In Jesus’ name,

Written by Corrvin

January 20, 2009 at 11:49 am

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Serve (like a grownup).

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Our Sunday sermon was on the third part of our mission statement, “Serve.” It was about serving as Christians. Here are some of my notes, just bits I pulled out because I liked them so much:

What is Christian service? An act of love and humility. It’s not patronizing. It’s saying “I would be the one in need, except for the grace of God.”

Our natural tendency is to want to be served. When we serve, we give others an opportunity to see Jesus.

So, I got home from church to find a message from work that they need me in early, we’re trying to cover someone who’s sick. And, of course, this means I can’t do laundry, cook dinner, or do anything but go straight to bed and pray for sleep soon.

Well, before this, I’ve felt like I had two options: suck it up and do it, or say no– which means that the other people who do a lot of the coverage will have to work even harder. Is that right to do to them? Shouldn’t I be helping out for their sake, if not for the business’ sake? And this all went back to the sermon today, and I thought about it, and I’ll tell you in a minute what I thought.

So this morning we talked about serving others. A friend of mine asked me, is there a limit? How much are we supposed to do? Well, I think there is a limit and it’s a natural one, but it’s one that can be pushed. I think that service, serving others, is the physical action that is the counterpart of the spiritual action of loving others. Love without service doesn’t touch anyone, service without love doesn’t heal anyone. If you push yourself to serve, at the cost of your own personal spiritual growth, at the cost of sleep, of caring for your family, of keeping your own promises? You’ll find your service is bitter and worthless.

You’ve got to balance love, service, and the rest of your life all together:

Service is what pours as an overflow from a life of love and devotion.

Love your family. Love your neighbors. Love God. Love yourself. And what comes up out of that river of love is something you can share, in the time that you’ve got left over. If we all each of us just used our leftover time and energy, and used that to pour more love into the world, what would happen?

And like anything else, the more you do it, the more you’ll be able to; serving makes you more able to find opportunities to serve, to share, to love, to grow.

So, back to my personal dilemma, what am I supposed to be doing? Well, “I don’t WANNA go to work, waah” isn’t a very grownup reason not to do it. We grownups get to have feelings but we don’t get to decide what we do and don’t want to do based on them.

But what about:

    I need time to carry out my responsibilities to my family.
    I need time to take care of myself.
    Having to come in for 12 hours with no notice means I can’t cook my own lunches, which COSTS me money, which I’d rather spend on something else.

Those are good, reasonable, grown-up answers. So I have a list of things I’m going to ask for, things that will let me help out flexibly but still have the resources I need later on, when I talk to my boss about this later today, and see if I can’t change things so that I can help out as needed AND take care of my own stuff.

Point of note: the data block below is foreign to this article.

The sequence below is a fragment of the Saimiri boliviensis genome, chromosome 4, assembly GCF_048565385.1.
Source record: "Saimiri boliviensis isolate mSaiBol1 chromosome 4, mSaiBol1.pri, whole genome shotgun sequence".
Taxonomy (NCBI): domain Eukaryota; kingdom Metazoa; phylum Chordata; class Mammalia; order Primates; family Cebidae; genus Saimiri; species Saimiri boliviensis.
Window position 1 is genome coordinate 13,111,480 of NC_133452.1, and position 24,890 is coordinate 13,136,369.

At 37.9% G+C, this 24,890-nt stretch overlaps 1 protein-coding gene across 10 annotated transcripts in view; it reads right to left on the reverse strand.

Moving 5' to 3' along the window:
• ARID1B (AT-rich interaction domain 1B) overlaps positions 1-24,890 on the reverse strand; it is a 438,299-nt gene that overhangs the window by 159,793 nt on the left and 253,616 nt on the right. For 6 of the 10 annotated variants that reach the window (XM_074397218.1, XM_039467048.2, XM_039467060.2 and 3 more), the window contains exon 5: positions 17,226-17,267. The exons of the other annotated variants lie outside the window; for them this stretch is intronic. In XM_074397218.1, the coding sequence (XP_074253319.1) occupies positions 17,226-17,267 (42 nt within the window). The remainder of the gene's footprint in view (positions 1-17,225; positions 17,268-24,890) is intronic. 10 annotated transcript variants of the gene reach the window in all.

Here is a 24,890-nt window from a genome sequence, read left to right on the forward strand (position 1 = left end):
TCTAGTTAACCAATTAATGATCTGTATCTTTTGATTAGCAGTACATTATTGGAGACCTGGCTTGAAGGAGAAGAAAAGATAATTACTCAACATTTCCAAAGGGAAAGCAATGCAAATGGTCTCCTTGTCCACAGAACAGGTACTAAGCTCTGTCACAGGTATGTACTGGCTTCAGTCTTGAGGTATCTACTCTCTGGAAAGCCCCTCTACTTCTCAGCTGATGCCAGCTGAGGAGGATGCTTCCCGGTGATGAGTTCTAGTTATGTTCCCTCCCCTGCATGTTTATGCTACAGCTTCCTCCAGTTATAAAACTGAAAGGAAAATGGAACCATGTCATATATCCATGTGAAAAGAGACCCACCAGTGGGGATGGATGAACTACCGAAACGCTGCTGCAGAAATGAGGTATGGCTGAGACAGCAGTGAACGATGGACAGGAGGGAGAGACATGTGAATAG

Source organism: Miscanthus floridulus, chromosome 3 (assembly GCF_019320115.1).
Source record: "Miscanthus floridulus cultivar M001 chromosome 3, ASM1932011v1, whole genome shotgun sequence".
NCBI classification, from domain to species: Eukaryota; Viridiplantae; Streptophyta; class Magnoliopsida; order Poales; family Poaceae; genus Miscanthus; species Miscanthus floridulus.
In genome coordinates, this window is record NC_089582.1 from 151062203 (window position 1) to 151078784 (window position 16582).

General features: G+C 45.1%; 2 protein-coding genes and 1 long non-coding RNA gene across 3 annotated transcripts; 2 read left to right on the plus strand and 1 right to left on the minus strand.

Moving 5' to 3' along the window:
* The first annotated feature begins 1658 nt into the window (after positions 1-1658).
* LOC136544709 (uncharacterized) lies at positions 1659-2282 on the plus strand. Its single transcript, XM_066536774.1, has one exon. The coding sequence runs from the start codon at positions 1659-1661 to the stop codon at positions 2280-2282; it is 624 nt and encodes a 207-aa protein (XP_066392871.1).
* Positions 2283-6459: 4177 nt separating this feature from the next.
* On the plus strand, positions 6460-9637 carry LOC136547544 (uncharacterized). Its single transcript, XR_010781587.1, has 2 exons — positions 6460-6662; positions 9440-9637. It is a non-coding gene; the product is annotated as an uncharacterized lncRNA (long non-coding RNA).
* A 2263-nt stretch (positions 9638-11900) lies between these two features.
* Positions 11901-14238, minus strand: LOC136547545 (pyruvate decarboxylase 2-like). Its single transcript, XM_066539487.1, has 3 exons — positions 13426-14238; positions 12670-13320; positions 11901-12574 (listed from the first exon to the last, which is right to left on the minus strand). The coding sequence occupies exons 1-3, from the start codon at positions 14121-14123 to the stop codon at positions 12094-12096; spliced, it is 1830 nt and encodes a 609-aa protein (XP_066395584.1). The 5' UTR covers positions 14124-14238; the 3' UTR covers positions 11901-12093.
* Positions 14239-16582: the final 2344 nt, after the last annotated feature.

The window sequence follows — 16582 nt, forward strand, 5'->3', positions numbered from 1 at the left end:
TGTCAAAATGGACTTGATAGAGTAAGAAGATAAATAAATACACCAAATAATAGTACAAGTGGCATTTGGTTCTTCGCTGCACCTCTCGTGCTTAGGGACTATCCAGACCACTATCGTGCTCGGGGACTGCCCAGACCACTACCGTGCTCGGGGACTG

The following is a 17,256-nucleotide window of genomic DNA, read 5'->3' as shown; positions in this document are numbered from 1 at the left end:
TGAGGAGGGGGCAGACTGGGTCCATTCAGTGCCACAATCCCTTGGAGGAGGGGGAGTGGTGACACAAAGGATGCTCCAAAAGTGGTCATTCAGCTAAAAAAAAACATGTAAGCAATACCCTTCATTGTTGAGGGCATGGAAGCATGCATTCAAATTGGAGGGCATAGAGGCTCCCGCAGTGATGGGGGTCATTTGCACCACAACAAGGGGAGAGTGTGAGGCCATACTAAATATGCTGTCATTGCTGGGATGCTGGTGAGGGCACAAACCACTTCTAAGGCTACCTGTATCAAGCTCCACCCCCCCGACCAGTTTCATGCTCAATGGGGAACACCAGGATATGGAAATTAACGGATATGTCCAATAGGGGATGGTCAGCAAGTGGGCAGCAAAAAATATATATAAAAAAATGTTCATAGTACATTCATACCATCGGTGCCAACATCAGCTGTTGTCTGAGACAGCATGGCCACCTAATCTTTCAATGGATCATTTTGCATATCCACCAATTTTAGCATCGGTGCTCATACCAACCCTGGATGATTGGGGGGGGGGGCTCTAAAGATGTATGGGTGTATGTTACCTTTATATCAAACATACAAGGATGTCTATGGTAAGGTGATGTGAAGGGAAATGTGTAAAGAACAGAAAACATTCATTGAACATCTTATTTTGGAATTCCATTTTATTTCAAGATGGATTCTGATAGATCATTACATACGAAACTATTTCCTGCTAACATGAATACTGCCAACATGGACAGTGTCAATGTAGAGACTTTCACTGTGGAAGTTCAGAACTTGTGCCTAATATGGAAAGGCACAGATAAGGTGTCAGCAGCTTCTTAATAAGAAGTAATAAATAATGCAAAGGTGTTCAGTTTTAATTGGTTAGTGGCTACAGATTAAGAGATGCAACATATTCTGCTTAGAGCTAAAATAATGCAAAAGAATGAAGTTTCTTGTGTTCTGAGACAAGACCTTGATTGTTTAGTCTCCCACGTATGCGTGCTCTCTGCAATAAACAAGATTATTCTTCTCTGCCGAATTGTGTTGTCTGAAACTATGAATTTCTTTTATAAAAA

Funny how things work out when you go at the problem as “How can I help?” rather than “How can I get out of this?”

Written by Corrvin

January 19, 2009 at 5:26 am

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Last night we had Bible study and began at Psalm 42:2.

My soul thirsteth for God, for the living God: when shall I come and appear before God?

And we talked about thirst, and how if you’re truly thirsty your thoughts dwell on satisfying that thirst constantly. One of the women there talked about a situation where she was truly thirsty and really wanted water.

I started thinking, actually, about those physical desires for food and water. Hunger and thirst today, to those of us who are lucky enough to live in a rich country, are minor inconveniences. How many of us have been in a situation where we were hungry and REALLY had nothing to eat? (Not just “on a diet” or “don’t like what’s in the cupboard.”) How many of us have truly felt the pangs of hunger and had NO WAY to satisfy them? How many times have you been hungry, and been grateful to someone who shared their food with you?

So, maybe today, hunger and thirst, though still very real, aren’t as vivid as they used to be. What do we lack now? I think a lot of us have our hearts set on the idea of “home” and “safety”– how many of us shudder whenever our friends are late, or our partners aren’t answering the phone?

Do you pray desperately at night and in the morning for the safety of your loved ones? Do you dream of a home made secure? I know I do; for me, God is the living water springing up, but more importantly He is the foundation of my home.

Written by Corrvin

January 15, 2009 at 9:13 am

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Show your face, show your shame

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About 10 years ago, a Korean friend of mine shared a story with me, a story which she said was about cultural differences.

“Imagine that you are at a women’s spa, a place where you can go and get a facial, a massage, skin treatment, and so on. Because of the various treatments, during many parts of your day at the spa, you are not wearing any clothes at all, even underwear.